Normally you don’t need to create user profile or user account icons on a daily basis. Unless you’re a systems administrator of course, but let’s assume you’re not. Even then, you might want to consider creating multiple user accounts in Windows. Why? In a typical household situation you’ll find one or more computers that are shared between family members. Ideally you’ll create a user account for each person in your household who will be sharing a computer.
A separate user profile for each member of your household will keep you out of trouble in many different ways. First of all, no more arguments about whose picture you will stick on the user account. Everyone gets to choose his or her own personalized image. Next, no more debate about the desktop background. That can be personalized as well. Internet favorites? Everyone gets their own, personalized list. Personal documents or mails? You guessed it!
You can get as methodical or chaotic as you like without the frustration about your family member’s inability to organize their stuff.
What’s more, if any of your existing user profiles gets corrupted, you can always use another one to straighten things out.
Update: Also check out my article on user management in Windows 10.
On a typical Windows computer with multiple user accounts, you’ll see the user account icons on the logon screen.
Or in Windows 10 it will look rather like this.
To create user profile icons like that requires a different approach in Windows 7, Windows 8 and Windows 10 so I’ll go over them separately.
Create user profile icons in Windows 7
Click the Windows 7 start button and select control panel.
In control panel, make sure that “Category” is selected next to “view by” in the top right corner and select “Add or remove user accounts”.
In the user accounts screen, click “Create a new account”.
Next, type the name of the new user account that you want to set up and select whether or not this new user will have administrative rights on the computer. A standard user account can use the computer but cannot install software or hardware (think printers, scanners etc) and cannot affect other user accounts. For instance if someone has forgotten his or her password, it requires an administrator account to be able to reset a password for another user account. Some computer tips and tricks will also require an administrator account to change system settings.
Click the create account button to proceed.
The new user account will now be created.
Now click the new user account to set a password.
In the next screen, click create a password.
Type a password, repeat the password in the second password confirmation field and don’t forget to enter a password hint in the password hint box (this is a required step) before you click the create password button.
That’s it! Your new Windows 7 user account is now ready.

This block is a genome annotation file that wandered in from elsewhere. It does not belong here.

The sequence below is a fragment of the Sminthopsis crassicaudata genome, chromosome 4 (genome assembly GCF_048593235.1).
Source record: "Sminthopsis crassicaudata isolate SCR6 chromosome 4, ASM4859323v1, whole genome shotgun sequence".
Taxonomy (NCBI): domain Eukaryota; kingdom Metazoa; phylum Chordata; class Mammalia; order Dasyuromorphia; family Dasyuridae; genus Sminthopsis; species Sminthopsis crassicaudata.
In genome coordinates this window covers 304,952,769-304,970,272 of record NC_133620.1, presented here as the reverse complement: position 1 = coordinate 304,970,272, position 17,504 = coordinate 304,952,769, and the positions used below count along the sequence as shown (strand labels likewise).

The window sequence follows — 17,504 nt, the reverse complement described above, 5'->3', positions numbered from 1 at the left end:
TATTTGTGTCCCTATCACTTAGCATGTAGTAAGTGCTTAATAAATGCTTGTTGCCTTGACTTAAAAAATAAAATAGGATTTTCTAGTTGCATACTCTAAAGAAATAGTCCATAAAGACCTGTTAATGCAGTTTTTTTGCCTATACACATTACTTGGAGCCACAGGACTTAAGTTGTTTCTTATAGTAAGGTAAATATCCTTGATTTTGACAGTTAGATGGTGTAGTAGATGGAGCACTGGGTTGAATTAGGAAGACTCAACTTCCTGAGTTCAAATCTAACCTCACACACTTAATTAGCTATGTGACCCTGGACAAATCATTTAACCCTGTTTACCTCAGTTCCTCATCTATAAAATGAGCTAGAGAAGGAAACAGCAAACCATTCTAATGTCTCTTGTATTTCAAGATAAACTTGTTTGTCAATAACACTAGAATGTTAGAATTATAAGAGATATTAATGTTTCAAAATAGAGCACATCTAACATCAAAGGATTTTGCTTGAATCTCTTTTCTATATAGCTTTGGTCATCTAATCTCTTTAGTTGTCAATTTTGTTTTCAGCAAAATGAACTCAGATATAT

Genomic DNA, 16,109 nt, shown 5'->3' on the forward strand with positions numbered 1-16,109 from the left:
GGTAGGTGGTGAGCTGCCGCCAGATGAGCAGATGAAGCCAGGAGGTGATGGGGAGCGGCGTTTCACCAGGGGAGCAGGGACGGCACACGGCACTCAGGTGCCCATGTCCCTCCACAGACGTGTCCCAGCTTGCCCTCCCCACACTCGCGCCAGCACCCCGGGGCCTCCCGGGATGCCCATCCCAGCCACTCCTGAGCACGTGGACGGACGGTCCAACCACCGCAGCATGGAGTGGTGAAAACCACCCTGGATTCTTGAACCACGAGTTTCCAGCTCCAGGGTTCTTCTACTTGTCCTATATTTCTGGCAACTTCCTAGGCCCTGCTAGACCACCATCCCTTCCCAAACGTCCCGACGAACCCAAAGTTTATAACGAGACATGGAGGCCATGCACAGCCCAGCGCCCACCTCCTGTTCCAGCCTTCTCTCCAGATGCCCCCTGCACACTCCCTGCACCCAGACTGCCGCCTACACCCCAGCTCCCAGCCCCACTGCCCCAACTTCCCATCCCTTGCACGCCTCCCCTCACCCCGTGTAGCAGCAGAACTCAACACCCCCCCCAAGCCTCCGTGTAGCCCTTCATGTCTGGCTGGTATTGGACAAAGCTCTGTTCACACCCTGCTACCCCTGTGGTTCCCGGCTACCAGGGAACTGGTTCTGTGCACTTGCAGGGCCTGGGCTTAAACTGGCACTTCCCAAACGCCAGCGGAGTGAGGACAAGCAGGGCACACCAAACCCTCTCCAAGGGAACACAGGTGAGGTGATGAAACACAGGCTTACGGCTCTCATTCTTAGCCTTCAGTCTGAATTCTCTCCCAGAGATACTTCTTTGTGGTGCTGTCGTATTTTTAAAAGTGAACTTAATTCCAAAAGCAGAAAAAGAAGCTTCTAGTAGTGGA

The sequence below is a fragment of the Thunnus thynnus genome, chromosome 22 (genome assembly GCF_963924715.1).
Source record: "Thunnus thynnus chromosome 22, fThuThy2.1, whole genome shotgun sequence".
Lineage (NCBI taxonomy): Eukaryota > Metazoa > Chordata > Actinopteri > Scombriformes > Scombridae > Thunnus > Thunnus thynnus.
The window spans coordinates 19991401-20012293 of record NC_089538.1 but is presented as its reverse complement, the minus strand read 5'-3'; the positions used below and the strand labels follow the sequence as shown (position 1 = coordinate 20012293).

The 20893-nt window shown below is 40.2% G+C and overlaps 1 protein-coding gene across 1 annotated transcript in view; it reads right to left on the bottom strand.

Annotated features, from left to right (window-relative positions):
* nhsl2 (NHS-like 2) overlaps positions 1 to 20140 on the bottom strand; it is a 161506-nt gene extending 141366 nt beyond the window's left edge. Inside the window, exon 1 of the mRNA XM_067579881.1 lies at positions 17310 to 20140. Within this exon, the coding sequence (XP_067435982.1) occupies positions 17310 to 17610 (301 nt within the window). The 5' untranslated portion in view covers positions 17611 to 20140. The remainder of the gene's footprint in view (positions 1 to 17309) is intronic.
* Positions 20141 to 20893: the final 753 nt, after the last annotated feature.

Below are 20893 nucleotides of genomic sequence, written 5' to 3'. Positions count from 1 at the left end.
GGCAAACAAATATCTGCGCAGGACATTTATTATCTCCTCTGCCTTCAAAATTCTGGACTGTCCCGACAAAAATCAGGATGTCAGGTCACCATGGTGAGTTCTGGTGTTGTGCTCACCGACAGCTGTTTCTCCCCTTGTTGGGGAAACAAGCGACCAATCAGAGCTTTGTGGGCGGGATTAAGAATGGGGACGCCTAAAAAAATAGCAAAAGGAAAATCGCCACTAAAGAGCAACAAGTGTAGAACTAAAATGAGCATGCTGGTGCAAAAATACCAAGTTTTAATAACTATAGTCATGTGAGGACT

Create user profile icons in Windows 8
To create user profile icons in Windows 8 is slightly more complicated, because with the arrival of Windows 8, Microsoft has introduced a new type of accounts: Microsoft accounts. That means that, if you are creating a new user account in Windows 8 (and Windows 10) you get to choose between two types of accounts: a local account or a Microsoft account. Please refer to my article on creating a Microsoft account for more details on this.
Microsoft accounts are quite a bit different from local accounts. To understand the differences, it’s best to think of a situation where you have more than one computer in your house. For instance you can have a desktop computer and a laptop or a Microsoft Surface tablet computer.
You can think of a local account as an account which only lives on one specific computer. Let’s say that you create a local user account called Bob on your desktop computer, then only your desktop computer will know about the account. The laptop or tablet will not know of the existence of your local user account and you will not be able to log in on the laptop or tablet with the new Bob account.
However, if you create a Microsoft account on any of your computers, the information of that account is stored on Microsoft’s servers via your internet connection. NOT locally on your computer.
The advantage of this is clear: whenever you use your Microsoft account to log on to one of your other computers, your personal settings will automatically follow you on this “new” computer. Your internet favorites, browser history, desktop background picture, color scheme, Microsoft OneDrive contents and other personal settings will automatically follow you to any computer that you log on to with your Microsoft account.
Create user profile icons for a Microsoft account (Windows 8)
Press the Windows logo key + x on your keyboard to open the quick link menu.
In the quick link menu, click “control panel”.
In control panel, make sure that the “view by” setting is set to “category” (top right corner) and click “User accounts and family safety”.
Next click “User accounts”.
In the next screen, click “Manage another account”.
Next click “Add a new user in pc settings”.
In the account management window, click “add an account”.
Now enter the e-mail address associated with the new user’s Microsoft account and click next.
In the next screen, you can set this account as a child’s account, which offers you a number of parental control features that you can use and apply to the new account.
Now you’ll be taken back to the account overview screen, where you’ll see your newly created account.
These steps create user profile icons for new accounts, which you will see in your Windows 8 logon screen.